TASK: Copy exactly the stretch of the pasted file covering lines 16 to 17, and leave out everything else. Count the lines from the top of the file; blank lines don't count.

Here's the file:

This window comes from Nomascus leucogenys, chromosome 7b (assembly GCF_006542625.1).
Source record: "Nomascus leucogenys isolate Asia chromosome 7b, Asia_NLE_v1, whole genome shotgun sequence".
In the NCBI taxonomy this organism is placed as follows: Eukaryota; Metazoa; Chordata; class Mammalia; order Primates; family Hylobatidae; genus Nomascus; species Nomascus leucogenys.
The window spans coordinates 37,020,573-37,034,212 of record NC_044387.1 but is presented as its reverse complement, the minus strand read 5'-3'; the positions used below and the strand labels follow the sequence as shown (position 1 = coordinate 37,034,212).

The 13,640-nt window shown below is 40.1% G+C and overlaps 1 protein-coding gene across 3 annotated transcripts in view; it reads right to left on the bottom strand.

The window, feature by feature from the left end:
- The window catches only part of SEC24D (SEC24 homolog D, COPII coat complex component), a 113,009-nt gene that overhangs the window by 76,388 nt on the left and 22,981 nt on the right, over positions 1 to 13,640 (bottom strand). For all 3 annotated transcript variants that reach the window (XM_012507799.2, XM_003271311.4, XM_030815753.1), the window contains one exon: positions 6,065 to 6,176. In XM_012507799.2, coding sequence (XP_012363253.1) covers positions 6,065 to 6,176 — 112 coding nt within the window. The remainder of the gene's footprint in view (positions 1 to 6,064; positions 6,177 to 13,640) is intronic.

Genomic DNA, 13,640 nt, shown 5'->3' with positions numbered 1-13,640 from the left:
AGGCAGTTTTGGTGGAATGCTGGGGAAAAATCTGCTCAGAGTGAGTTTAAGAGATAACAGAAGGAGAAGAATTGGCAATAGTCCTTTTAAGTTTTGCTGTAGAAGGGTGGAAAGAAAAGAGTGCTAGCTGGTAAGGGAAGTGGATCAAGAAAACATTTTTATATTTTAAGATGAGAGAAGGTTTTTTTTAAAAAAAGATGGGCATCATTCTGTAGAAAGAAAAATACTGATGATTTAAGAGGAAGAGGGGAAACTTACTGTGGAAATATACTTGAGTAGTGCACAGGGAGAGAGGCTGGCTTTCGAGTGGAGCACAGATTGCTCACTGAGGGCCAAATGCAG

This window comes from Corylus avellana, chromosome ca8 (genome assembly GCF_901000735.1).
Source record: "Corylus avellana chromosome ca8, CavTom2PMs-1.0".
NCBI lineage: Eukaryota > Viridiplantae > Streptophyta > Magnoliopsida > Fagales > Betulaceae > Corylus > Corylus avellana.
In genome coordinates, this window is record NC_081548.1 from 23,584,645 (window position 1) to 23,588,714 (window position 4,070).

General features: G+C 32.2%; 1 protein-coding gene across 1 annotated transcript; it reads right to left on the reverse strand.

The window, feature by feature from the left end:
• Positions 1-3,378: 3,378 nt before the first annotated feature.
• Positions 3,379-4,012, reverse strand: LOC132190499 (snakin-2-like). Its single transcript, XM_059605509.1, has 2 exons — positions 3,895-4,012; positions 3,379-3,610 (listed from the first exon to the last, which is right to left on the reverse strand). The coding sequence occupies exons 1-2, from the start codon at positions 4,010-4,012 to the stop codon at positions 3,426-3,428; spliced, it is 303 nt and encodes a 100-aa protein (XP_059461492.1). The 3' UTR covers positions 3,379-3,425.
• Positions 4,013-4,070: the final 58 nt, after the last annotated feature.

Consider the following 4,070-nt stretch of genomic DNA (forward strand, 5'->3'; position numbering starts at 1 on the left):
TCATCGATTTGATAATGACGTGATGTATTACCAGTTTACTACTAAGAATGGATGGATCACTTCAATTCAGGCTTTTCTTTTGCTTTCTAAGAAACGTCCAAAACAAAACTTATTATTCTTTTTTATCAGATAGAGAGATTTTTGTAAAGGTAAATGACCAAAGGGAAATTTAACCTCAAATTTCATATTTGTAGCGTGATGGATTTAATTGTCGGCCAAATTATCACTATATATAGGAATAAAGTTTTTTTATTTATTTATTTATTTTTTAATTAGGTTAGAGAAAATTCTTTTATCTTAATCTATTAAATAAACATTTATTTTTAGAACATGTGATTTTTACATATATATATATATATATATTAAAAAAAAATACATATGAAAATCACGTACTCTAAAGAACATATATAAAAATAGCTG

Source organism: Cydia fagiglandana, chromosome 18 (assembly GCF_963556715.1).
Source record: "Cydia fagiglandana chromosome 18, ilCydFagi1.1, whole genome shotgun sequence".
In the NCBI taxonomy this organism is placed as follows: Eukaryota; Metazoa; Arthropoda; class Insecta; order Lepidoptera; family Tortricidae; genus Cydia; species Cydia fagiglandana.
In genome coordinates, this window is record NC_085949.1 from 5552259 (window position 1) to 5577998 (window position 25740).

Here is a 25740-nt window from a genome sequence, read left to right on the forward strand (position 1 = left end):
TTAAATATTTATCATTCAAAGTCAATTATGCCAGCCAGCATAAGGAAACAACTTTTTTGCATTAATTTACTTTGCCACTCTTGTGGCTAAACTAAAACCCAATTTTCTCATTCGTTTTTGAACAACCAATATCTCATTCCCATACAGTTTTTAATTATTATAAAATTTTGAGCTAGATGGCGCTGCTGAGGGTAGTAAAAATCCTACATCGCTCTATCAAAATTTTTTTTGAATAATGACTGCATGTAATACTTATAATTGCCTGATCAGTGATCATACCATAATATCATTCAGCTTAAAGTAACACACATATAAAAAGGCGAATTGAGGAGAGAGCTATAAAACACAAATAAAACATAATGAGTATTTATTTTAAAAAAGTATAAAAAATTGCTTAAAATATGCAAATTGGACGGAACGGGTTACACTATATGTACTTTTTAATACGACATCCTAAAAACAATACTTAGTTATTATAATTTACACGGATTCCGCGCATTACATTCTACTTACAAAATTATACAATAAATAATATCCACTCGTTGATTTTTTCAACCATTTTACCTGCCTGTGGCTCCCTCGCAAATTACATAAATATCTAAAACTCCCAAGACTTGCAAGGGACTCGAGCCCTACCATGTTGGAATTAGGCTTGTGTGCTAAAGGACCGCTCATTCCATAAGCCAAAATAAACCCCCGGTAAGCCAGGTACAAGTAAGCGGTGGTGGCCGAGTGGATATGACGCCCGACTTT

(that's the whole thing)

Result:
• Positions 1-3,378: 3,378 nt before the first annotated feature.
• Positions 3,379-4,012, reverse strand: LOC132190499 (snakin-2-like). Its single transcript, XM_059605509.1, has 2 exons — positions 3,895-4,012; positions 3,379-3,610 (listed from the first exon to the last, which is right to left on the reverse strand). The coding sequence occupies exons 1-2, from the start codon at positions 4,010-4,012 to the stop codon at positions 3,426-3,428; spliced, it is 303 nt and encodes a 100-aa protein (XP_059461492.1). The 3' UTR covers positions 3,379-3,425.